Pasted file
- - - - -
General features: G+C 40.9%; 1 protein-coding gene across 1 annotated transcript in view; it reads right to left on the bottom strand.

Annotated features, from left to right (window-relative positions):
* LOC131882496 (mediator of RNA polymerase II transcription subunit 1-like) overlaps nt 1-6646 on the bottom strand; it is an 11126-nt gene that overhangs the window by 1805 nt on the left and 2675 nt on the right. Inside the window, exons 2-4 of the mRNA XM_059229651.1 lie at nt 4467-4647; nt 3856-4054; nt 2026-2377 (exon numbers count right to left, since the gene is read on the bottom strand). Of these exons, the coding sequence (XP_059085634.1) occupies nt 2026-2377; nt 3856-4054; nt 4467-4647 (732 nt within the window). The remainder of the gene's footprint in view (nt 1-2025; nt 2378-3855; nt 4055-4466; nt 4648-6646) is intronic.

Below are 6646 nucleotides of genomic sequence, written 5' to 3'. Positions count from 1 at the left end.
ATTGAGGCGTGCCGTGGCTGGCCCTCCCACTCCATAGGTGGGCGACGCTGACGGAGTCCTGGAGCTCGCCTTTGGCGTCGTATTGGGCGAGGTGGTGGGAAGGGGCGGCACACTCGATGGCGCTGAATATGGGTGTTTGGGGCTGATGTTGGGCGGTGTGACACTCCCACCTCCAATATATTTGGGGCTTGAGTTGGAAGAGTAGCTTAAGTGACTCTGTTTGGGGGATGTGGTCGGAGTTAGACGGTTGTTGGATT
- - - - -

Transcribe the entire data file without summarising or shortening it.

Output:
General features: G+C 40.9%; 1 protein-coding gene across 1 annotated transcript in view; it reads right to left on the bottom strand.

Annotated features, from left to right (window-relative positions):
* LOC131882496 (mediator of RNA polymerase II transcription subunit 1-like) overlaps nt 1-6646 on the bottom strand; it is an 11126-nt gene that overhangs the window by 1805 nt on the left and 2675 nt on the right. Inside the window, exons 2-4 of the mRNA XM_059229651.1 lie at nt 4467-4647; nt 3856-4054; nt 2026-2377 (exon numbers count right to left, since the gene is read on the bottom strand). Of these exons, the coding sequence (XP_059085634.1) occupies nt 2026-2377; nt 3856-4054; nt 4467-4647 (732 nt within the window). The remainder of the gene's footprint in view (nt 1-2025; nt 2378-3855; nt 4055-4466; nt 4648-6646) is intronic.

Below are 6646 nucleotides of genomic sequence, written 5' to 3'. Positions count from 1 at the left end.
ATTGAGGCGTGCCGTGGCTGGCCCTCCCACTCCATAGGTGGGCGACGCTGACGGAGTCCTGGAGCTCGCCTTTGGCGTCGTATTGGGCGAGGTGGTGGGAAGGGGCGGCACACTCGATGGCGCTGAATATGGGTGTTTGGGGCTGATGTTGGGCGGTGTGACACTCCCACCTCCAATATATTTGGGGCTTGAGTTGGAAGAGTAGCTTAAGTGACTCTGTTTGGGGGATGTGGTCGGAGTTAGACGGTTGTTGGATT